Rap, In General V: The Crossover Rapper

By Opheli Garcia Lawler

Via Netflix

The “Crossover” artist is what is used to describe the success of an artist outside of his genre of music. Most commonly, this is title is given to rappers who make a song that goes and makes it big on the mainstream pop charts. Drake is probably one of the most popular cases of this happening. His music may as well be considered pop for how often it appears on the Billboard Top 200. Another great example is Fetty Wap who took trap music and turned it into a platinum sound. Ever Future, who before his album DS2 was a niche artist for the most part.

Now, rap seems to be establishing itself in mainstream music, if not taking it over. Even when there aren’t major hits, rappers and their music have become a buzzworthy topic. But examining those who are seen as cross over artists, and those whose fame remains, at least for the most part, within the genre.

Take Kendrick Lamar, who’s album “To Pimp A Butterfly “had record setting sales, and was critically acclaimed by many yet, even the two upbeat songs off the album, “I” and “King Kunta” never made it chart topping hits. J. Cole, with Forest Hills Drive, never had a major mainstream radio single. Vince Staples, with “Summertime ‘06,” gave one of rap’s best break out performances this past year. All three rappers have immense talent, with critically acclaimed work and a strong fan base. So why is this not some of the music played on air, alongside Drake, Future and Fetty Wap?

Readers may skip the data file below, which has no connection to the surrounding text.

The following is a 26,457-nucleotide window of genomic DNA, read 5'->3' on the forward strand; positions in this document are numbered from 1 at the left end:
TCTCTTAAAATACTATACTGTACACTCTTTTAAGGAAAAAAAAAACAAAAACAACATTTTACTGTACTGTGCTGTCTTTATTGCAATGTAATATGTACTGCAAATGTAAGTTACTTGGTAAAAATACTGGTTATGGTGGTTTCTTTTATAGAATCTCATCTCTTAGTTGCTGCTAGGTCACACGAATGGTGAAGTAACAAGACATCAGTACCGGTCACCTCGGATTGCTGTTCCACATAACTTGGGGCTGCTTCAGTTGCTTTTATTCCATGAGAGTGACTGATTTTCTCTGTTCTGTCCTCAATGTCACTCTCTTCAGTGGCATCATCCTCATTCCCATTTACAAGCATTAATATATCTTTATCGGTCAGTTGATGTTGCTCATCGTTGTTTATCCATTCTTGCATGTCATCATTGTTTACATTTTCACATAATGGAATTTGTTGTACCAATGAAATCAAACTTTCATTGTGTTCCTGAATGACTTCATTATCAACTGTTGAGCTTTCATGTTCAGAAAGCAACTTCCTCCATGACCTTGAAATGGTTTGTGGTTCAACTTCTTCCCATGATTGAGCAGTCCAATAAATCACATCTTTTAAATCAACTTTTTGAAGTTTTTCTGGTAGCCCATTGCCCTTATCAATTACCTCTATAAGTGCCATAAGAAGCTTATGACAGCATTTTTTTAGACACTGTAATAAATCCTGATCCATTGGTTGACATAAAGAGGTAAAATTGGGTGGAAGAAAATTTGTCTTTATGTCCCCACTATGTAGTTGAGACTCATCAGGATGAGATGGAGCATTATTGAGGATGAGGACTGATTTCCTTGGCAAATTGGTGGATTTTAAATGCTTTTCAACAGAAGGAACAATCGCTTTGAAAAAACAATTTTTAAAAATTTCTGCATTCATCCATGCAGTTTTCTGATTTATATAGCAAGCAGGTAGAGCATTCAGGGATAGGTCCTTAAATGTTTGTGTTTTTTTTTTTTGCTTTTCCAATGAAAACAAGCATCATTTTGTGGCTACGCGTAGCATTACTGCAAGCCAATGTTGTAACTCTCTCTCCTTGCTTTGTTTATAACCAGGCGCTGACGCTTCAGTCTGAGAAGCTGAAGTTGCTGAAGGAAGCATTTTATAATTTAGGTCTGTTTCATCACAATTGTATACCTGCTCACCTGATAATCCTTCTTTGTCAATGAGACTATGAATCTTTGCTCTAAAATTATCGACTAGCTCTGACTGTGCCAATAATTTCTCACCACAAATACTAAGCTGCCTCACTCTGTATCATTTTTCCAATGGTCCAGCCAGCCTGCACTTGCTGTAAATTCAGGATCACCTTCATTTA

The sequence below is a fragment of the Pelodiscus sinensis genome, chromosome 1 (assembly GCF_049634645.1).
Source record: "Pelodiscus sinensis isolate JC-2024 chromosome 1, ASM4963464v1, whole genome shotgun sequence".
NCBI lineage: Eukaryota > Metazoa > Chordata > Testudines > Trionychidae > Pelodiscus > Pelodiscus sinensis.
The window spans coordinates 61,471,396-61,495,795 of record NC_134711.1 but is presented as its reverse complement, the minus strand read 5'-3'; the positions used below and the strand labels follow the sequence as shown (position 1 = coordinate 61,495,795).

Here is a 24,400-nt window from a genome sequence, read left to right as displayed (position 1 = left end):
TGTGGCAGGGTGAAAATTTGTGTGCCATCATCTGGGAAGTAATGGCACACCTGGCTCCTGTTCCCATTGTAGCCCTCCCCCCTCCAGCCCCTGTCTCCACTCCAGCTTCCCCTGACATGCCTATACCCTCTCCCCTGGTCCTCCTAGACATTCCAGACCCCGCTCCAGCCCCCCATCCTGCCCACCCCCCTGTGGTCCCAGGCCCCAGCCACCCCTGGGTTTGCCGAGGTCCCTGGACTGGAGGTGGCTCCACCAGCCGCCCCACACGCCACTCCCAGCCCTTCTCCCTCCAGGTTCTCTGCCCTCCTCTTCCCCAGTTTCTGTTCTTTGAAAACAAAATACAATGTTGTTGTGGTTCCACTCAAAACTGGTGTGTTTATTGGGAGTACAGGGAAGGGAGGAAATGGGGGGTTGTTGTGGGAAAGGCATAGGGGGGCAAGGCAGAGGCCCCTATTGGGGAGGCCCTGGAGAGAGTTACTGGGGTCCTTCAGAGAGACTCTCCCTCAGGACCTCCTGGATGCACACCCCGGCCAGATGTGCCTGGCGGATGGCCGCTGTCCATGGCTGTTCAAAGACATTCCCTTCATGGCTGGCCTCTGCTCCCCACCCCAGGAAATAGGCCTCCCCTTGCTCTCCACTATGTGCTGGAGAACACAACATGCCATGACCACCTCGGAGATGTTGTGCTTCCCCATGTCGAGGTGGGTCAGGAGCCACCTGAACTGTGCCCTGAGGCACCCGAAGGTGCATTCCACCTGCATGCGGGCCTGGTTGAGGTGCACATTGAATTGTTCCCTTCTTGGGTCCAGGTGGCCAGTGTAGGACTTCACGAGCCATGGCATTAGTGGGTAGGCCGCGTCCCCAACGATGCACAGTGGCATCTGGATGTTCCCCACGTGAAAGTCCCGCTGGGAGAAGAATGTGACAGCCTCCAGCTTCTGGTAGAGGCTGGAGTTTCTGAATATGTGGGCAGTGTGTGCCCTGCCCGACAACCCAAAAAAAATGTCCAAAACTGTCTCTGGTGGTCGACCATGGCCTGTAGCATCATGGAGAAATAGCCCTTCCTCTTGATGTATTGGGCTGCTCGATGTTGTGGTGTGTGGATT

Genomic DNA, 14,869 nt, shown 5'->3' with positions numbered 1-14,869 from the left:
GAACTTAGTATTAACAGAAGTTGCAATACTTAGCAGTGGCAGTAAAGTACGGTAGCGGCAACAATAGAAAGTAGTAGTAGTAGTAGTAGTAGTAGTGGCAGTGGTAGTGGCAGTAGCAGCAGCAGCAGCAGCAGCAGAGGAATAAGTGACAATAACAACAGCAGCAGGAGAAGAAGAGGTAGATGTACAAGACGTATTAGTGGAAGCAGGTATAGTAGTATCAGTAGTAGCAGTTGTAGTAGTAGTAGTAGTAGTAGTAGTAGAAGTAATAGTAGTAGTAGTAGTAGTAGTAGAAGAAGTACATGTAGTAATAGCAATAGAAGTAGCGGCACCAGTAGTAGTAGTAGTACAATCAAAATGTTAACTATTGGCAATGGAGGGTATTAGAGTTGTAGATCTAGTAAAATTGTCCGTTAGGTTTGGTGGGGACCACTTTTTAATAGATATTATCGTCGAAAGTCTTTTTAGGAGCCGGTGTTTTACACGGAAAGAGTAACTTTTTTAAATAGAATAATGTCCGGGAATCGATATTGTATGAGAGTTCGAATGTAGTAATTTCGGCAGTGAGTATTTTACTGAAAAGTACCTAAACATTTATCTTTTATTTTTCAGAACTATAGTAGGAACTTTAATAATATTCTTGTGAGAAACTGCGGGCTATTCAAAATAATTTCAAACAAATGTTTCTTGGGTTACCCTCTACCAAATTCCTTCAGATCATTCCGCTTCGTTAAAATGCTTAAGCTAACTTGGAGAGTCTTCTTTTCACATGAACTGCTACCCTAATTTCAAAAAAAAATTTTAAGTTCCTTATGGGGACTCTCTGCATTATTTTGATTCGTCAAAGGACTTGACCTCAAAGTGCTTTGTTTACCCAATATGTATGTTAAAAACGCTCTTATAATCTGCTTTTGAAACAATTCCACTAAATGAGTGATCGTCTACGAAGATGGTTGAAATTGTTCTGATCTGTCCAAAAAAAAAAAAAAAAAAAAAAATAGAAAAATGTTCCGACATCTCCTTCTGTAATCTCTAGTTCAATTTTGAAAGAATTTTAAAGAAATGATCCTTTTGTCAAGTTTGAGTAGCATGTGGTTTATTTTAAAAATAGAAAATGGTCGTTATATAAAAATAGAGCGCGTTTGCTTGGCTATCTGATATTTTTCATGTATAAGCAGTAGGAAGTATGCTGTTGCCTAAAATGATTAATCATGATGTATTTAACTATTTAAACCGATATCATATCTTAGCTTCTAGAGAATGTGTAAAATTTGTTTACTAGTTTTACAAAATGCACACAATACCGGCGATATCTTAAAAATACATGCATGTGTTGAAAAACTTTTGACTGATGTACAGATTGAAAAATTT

Some could argue that the mainstream taste just doesn’t cater to rap, and that Drake and the others who have had success like him cater to a mainstream sound, one that can be classified as “Pop” but that leaves a major part of the analysis out. But I think it can also be argued that the content of the music that makes it to the top of Billboard lists, that is ultra popular, and meme’d to near death, is music that is easily digestible.

Much of the content of the album of “TPAB” deals with deep rooted issues in American society. J. Cole addresses similar issues on Forest Hills Drive. It is content that would make those who don’t relate to it uncomfortable, and that is why, despite it being great music, it will never make chart topping singles and number one song on the radio. The only time Kendrick made the number one song on Youtube or on the radio is when he rapped on a Taylor Swift song, and maybe that’s okay for now. Maybe we can be content with simply a space for music with intent is created and consumed. But it would be nice to see a mainstream desire for something more than dance hits and “Bad Blood.”

Opheli Garcia Lawler is a Highlighter Staff Columnist. Email her at music@nyunews.com


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